The actual process is quite straight forward, although it requires much checking and double checking. Before issue you will be given a print preview that you should thoroughly check. Once printed, this original document cannot be altered. It will be presented to you in a special plastic wallet for safe-keeping.

10. Vaccinations.
a. Within one month of childbirth, you should register your baby for a vaccination program with any chosen hospital. This does not have to be the hospital they were born in. The hospital does not have to be in the same City District region.

b. Either parent can do this, and it is usually done before the Birth Certificate is issued. You will need to go to a specialised department within the Maternity and Aftercare department - so do not join any of the long queues in the foyer, simply ask for directions.

c. The process of registration for the vaccination program takes about 2 minutes, and you will need the following:
• Baby information and documents pack, which was given to you when being discharged from childbirth hospital.
• Either parent's Name and child's name (Either in English or Chinese, but no other languages - at least in Guangdong Province).
• Address in Chinese Only. Contact telephone numbers - if you do this yourself, then add a second one for your spouse or someone who speaks both languages.
• I was not asked to provide any identification, such as passport etc, which is unusual in China. However, you should do so just in case your circumstances are different from my own. You may also wish to take your marriage books as a precaution, and also know how to write your spouse's name in Chinese - or show the marriage book as in my own case.

d. You will be issued with a vaccination booklet, and attached to the first usable page will be the vaccination schedule for that particular hospital. This means that on the dates specified you should take the baby to the place that issued the booklet, for the jab to be administered.

e. There are about 25 scheduled appointments spanning the next 5 years or so. 75% of these are free = all the very important ones. The others have associated charges ranging from Y40 to Y168. Not a lot of money - and these are optional. The charge is indicated in the booklet, but the details are only in Chinese of course.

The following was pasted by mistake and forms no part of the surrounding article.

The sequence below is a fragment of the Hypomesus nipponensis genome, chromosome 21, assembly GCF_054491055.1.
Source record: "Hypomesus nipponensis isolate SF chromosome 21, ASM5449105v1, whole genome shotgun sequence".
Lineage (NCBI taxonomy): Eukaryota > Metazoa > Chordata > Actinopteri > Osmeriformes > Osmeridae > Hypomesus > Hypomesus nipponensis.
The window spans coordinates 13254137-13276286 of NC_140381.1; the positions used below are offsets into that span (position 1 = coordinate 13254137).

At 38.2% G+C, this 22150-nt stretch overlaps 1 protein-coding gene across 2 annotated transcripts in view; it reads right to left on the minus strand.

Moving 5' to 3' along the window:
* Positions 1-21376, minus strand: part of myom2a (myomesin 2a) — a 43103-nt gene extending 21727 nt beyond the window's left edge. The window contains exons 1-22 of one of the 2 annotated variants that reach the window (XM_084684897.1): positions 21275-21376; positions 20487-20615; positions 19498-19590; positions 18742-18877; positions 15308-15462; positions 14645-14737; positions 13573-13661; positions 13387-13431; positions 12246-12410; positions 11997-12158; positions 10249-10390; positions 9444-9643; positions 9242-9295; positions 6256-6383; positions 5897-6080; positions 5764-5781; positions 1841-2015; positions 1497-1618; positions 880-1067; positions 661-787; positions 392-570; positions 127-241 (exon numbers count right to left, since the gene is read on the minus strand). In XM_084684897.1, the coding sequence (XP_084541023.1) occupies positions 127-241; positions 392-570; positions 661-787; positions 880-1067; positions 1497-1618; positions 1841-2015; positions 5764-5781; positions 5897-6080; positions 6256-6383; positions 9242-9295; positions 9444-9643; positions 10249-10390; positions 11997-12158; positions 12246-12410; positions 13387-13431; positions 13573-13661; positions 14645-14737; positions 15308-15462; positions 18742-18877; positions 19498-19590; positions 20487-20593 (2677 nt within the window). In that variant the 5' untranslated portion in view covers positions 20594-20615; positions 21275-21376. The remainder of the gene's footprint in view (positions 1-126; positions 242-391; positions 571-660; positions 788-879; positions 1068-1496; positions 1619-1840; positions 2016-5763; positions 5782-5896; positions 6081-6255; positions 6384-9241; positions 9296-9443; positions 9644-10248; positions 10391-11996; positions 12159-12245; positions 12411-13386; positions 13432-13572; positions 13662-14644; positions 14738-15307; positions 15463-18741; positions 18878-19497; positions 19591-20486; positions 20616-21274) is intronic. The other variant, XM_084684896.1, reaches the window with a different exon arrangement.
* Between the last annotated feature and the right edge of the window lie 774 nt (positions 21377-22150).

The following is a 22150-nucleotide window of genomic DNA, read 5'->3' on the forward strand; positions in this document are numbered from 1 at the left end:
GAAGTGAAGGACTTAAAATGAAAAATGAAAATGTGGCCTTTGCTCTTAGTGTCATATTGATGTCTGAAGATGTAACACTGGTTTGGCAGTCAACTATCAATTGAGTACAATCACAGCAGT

Note: I am given to understand the 3-in-1 MMR injection for Measles, Mumps and Rubella is not standard practice in China - but please check this information yourself if this issue is important to you personally.

Useful Advice:

11. Insurance
does exist in China, and can be obtained locally at a fraction of the cost as compared to oversea's providers (For use in China = they are making a fortune out of these people!). In China full insurance covering: Medical, Accident, Pension, etc = as in the UK - will cost between Y300 and Y500 per month. There are also family packages as you would expect. These run for 15 years, after which time you remain completely covered, but no longer have to pay a monthly premium. I think the pension element normally begins at age 60, but please check yourself. Now is a very good time to buy, as I am sure this will change radically over the coming years!

Note: A dedicated page regards Assurance available in China is in the pipeline, and should be available later in 2010 (Sorry, this is very technical stuff normal translators cannot cope with).

12. Location.
Decide well in advance where the baby will be born, it matters a great deal later.

13. If you want to ease the decision concerning your baby's nationality, we advise giving birth in Hong Kong (But it will cost appropriately more in cash + restrictions apply to Chinese National mothers).

14. These are facts: as my wife gave birth to our baby on Christmas Eve 2009. She is Chinese and I am British - Missive: 'The Christmas Present' refers our actual experiences at first hand.

15. Babies not for you? Abortion is legal in China and encouraged to some extent. However, as a direct effect of the 'One-Child Policy', you will not be given the sex of the embryo before an abortion.

Abortion is quick and simple (I think they use the micro-surgery technique). It is over within minutes of your pre-arranged appointment, and just like a coffee break with friends, you should be back at work the next day with no ill effects.

16. When you have the baby, Chinese friends and family will be there to support you enormously. Expect your Chinese wife's mother to take control; and either live with you for a month, or you live with them! If you are a foreigner with a Chinese husband, then expect his Mother to take over your life!

17. A new baby is the most precious thing to any Chinese family, so appreciate their support and concern (Even if you don't want it. I was very grateful for their support as it happens).

I have deliberately kept this page as brief as possible in order to present you with the important facts only. Please contact us for more advice if you need further personal guidance.
Related Pages:
Registering a Birth
- A lot to consider here for mixed-race couples!
Missive: 'The Christmas Present' refers our personal experiences of childbirth in China.

Check back later for more pertinent information

I have left this space to add things such as:

Educational options

Baby in a Global and multicultural World

but mostly,

For my Daughter Rhiannon to tell her own story...

This information is as supplied by ourselves, and ably supported by our friends and various internet portals.